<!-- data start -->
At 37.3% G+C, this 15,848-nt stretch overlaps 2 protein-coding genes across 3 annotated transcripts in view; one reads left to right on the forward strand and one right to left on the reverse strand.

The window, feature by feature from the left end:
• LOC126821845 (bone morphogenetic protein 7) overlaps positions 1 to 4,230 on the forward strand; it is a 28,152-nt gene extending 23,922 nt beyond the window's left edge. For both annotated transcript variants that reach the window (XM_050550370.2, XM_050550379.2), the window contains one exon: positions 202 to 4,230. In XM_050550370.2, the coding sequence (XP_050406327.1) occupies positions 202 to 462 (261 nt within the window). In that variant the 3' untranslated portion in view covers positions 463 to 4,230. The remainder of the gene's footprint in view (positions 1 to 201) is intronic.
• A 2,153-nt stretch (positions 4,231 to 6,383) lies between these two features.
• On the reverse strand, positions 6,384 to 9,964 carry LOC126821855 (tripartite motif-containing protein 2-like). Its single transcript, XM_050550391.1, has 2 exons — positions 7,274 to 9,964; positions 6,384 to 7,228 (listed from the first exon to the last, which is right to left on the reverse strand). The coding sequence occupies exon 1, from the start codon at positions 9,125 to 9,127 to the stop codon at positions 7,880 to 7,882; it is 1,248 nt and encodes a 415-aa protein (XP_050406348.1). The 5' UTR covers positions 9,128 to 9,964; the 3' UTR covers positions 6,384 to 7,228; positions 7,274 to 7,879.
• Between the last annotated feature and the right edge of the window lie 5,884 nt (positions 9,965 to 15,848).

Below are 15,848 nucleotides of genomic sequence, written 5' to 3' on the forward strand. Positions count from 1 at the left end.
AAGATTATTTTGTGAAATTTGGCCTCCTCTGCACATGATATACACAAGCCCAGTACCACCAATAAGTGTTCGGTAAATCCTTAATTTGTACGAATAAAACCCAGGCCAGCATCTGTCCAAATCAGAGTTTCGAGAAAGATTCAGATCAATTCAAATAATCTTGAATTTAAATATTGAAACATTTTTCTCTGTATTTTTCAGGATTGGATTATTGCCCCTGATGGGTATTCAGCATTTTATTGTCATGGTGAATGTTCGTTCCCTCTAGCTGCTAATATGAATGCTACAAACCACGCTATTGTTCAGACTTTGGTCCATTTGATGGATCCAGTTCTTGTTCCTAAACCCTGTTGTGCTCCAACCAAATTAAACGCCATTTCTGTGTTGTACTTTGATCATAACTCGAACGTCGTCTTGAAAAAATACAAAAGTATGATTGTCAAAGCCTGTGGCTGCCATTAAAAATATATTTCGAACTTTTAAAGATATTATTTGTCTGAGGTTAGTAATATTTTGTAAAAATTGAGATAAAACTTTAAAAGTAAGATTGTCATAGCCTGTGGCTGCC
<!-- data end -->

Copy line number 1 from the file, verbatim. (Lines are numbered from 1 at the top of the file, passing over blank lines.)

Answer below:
At 37.3% G+C, this 15,848-nt stretch overlaps 2 protein-coding genes across 3 annotated transcripts in view; one reads left to right on the forward strand and one right to left on the reverse strand.